Thekopsora areolata on spruce and Prunus; Europe, Asia, Caribbean
Urocystis agropyri on wheat (possibly in US); Europe, Asia, Africa, South America, Australia
Threat to Horticultural or Crop Plants of Minor Economic Importance
Aecidium hydrangeae-paniculatae (Puccinia glyceriae) on Hydrangea and Glyceria; Asia [* see Erratum].
Aecidium mori on mulberry; Asia
Elsinoe batatas on sweetpotato; Asia, Australia, Pacific Islands, Caribbean, South America
Phialophora cinerescens on carnation (reports in Canada, OR and CO questionable); Europe, Asia, South America, New Zealand
Pseudocercospora timorensis on sweetpotato; Asia, Australia, South America, Africa
Puccinia gladioli on gladiolus and Valerianella (aecial state in western US); Europe, Asia, Africa (Libya)
Puccinia horiana on chysanthemum (outbreaks in US greenhouses eradicated); Europe, Asia, Australia, South America, Africa
Pucciniastrum actinidiae on kiwi; Asia
Uromyces gladioli on gladiolus and other Iridacaeae; Africa, South America
Uromyces transversalis on gladiolus and other Iridaceae; Africa, Australia, South America, North America (Mexico), New Zealand
Uromycladium tepperianum on acacia
Already Established in the U.S.
Allantophomopsis pseudotsugae (Phacidium coniferarum) on conifers
Ceratocystis fimbriata on diverse crops and trees
Entyloma oryzae on rice
Phytophthora fragariae on strawberry
Rosellinia necatrix on grape, strawberry, apple, etc.
Stigmina deflectans on juniper (Canada, SD and WI)
Urocystis tritici on wheat
Threat to Crops Not Grown in U.S.
Hemileia vastatrix on coffee
Moniliophthora perniciosa on cacao
Moniliophthora roreri on cacao
Oncobasidium theobromae on cacao
Trachysphaera fructigena on cacao
Uredo dioscoreae-alatae on yam
Not Enough Known to Determine Threat
Diaporthe mali on apples
Fusarium fuliginosporum on cedar (known only from the type)
Guignardia pyricola on apples and pears
Gymnosporangium asiatica (Roestelia koreensis) on pear and juniper (in US based on old specimens, possible misidentifications)
Melanomma glumarum on rice
Oospora oryzetorum on rice (not a fungus)
Pestalotiopsis disseminata on banana
Pseudopezicula tracheiphila on grapes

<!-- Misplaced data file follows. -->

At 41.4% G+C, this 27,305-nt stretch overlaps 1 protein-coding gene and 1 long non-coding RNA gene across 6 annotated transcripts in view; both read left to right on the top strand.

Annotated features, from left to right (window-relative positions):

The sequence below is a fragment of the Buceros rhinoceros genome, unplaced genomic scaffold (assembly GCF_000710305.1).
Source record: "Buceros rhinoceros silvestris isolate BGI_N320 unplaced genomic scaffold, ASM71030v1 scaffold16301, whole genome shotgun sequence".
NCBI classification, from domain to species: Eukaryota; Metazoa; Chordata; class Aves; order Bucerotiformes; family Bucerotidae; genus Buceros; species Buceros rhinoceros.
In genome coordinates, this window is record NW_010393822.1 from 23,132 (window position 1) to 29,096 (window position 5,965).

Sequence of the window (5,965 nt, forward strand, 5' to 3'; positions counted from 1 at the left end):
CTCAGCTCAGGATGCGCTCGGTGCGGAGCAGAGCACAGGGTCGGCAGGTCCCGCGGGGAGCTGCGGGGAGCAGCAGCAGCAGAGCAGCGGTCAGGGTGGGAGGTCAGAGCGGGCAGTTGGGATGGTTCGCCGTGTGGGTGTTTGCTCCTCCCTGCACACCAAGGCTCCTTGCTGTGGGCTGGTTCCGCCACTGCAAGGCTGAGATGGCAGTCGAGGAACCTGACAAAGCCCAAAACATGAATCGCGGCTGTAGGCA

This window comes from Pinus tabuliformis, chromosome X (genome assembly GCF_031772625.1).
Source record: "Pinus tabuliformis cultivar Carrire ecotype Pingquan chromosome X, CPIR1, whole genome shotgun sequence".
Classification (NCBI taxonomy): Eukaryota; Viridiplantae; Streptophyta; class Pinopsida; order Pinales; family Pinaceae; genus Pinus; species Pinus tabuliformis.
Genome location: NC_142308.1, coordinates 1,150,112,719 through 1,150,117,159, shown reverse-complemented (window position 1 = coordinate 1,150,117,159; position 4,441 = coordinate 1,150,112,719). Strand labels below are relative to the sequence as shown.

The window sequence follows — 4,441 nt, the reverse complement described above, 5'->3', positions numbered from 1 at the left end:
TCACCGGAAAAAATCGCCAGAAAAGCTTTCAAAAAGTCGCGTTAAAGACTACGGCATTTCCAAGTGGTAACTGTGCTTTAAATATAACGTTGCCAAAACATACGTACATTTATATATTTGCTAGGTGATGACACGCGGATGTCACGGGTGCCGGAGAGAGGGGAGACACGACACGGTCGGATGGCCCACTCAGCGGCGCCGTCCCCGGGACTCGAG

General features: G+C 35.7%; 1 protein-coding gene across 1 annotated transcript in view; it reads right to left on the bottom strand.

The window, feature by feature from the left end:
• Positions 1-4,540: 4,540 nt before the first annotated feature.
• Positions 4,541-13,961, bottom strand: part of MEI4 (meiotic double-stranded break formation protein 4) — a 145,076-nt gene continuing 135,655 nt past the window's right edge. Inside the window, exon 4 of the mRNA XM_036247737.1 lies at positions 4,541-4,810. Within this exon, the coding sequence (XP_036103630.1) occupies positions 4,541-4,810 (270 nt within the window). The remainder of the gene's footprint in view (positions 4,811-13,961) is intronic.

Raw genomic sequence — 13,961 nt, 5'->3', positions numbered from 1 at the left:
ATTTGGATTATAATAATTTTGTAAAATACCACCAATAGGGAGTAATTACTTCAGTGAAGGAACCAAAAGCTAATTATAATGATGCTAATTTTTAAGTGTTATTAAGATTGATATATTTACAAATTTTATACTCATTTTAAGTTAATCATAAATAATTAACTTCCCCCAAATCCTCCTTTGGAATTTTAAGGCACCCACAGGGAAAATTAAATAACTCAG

Puccinia mccleanii on gladiolus (known only from type)
Rhacodiella vitis on grape (known only from type)
Septoria melanosa on grape (reported in North America?)
Uredo gladioli-buettneri on gladiolus (known only from type, lost)
Uromyces nyikensis on gladiolus (known only from type)
Xylobolus hiugense on oak (known only from type, not pathogenic)
Two genera of insect-associated fungi, specifically Beauveria spp. and Entomophthora spp. were included on the APHIS list but are not plant pests and thus are not discussed here.
Out of the 52 species listed, 25 of the fungi on the APHIS Regulated Plant Pest List fall into the first two groups, namely species that are a threat to American crop plants and forests or to horticultural plants or crops of minor economic importance. Attention should be paid to preventing the entry of these fungi. Interestingly, almost 60% of these are rust fungi. In synthesizing the geographic distribution of these fungi, all of these species occur in Asia except the two species of Uromyces on Gladiolus. It would appear that Asia serves as a source for pathogens that threaten U.S. agriculture although many occur elsewhere in the world as well especially in Europe where the fungi are more well-known. Many of these pathogens could enter the U.S. on nursery stock particularly those on horticultural crops. A number of these fungi occur on living forest trees. The cause of Karnal bunt, Tilletia indica, on wheat has a restricted distribution in the United States and Mexico as well as Asia and causes limited lost of quality. The fungal species about which not enough is known to determine if they are a threat should be the subject of research.
1. Cline, E. T. and Farr, D. F. 2006. Synopsis of fungi listed as regulated plant pests by the USDA Animal and Plant Health Inspection Service: Notes on nomenclature, disease, plant hosts, and geographic distribution. Online. Plant Health Progress doi:10.1094/PHP-2006-0505-01-DG.